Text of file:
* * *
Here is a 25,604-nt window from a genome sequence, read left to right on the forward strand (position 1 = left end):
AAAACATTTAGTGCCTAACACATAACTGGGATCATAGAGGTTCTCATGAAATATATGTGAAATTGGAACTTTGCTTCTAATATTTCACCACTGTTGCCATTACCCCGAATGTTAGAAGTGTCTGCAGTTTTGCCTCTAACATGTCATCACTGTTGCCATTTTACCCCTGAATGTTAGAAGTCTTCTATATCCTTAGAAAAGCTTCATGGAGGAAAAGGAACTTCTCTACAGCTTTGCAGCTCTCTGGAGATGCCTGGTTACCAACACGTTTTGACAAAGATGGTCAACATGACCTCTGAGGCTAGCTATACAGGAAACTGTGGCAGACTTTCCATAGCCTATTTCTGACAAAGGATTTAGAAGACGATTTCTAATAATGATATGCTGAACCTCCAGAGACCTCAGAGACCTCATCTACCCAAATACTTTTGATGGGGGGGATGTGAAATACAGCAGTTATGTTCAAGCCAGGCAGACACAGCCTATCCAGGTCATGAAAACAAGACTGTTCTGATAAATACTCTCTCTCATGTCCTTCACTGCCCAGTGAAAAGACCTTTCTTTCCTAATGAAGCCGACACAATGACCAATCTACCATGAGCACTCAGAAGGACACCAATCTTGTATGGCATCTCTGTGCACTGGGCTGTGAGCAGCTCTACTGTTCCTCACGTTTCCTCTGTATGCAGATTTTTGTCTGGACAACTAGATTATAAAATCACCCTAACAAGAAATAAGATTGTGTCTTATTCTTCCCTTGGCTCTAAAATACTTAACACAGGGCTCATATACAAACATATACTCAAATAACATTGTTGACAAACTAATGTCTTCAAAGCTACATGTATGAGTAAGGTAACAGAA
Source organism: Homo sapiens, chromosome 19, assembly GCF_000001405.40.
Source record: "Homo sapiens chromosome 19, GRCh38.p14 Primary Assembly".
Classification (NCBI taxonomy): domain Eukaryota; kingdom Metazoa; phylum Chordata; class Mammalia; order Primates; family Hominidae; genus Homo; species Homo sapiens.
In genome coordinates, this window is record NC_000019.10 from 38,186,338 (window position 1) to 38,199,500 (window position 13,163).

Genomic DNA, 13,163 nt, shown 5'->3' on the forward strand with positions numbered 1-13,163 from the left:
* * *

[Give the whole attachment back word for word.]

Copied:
Here is a 25,604-nt window from a genome sequence, read left to right on the forward strand (position 1 = left end):
AAAACATTTAGTGCCTAACACATAACTGGGATCATAGAGGTTCTCATGAAATATATGTGAAATTGGAACTTTGCTTCTAATATTTCACCACTGTTGCCATTACCCCGAATGTTAGAAGTGTCTGCAGTTTTGCCTCTAACATGTCATCACTGTTGCCATTTTACCCCTGAATGTTAGAAGTCTTCTATATCCTTAGAAAAGCTTCATGGAGGAAAAGGAACTTCTCTACAGCTTTGCAGCTCTCTGGAGATGCCTGGTTACCAACACGTTTTGACAAAGATGGTCAACATGACCTCTGAGGCTAGCTATACAGGAAACTGTGGCAGACTTTCCATAGCCTATTTCTGACAAAGGATTTAGAAGACGATTTCTAATAATGATATGCTGAACCTCCAGAGACCTCAGAGACCTCATCTACCCAAATACTTTTGATGGGGGGGATGTGAAATACAGCAGTTATGTTCAAGCCAGGCAGACACAGCCTATCCAGGTCATGAAAACAAGACTGTTCTGATAAATACTCTCTCTCATGTCCTTCACTGCCCAGTGAAAAGACCTTTCTTTCCTAATGAAGCCGACACAATGACCAATCTACCATGAGCACTCAGAAGGACACCAATCTTGTATGGCATCTCTGTGCACTGGGCTGTGAGCAGCTCTACTGTTCCTCACGTTTCCTCTGTATGCAGATTTTTGTCTGGACAACTAGATTATAAAATCACCCTAACAAGAAATAAGATTGTGTCTTATTCTTCCCTTGGCTCTAAAATACTTAACACAGGGCTCATATACAAACATATACTCAAATAACATTGTTGACAAACTAATGTCTTCAAAGCTACATGTATGAGTAAGGTAACAGAA
Source organism: Homo sapiens, chromosome 19, assembly GCF_000001405.40.
Source record: "Homo sapiens chromosome 19, GRCh38.p14 Primary Assembly".
Classification (NCBI taxonomy): domain Eukaryota; kingdom Metazoa; phylum Chordata; class Mammalia; order Primates; family Hominidae; genus Homo; species Homo sapiens.
In genome coordinates, this window is record NC_000019.10 from 38,186,338 (window position 1) to 38,199,500 (window position 13,163).

Genomic DNA, 13,163 nt, shown 5'->3' on the forward strand with positions numbered 1-13,163 from the left: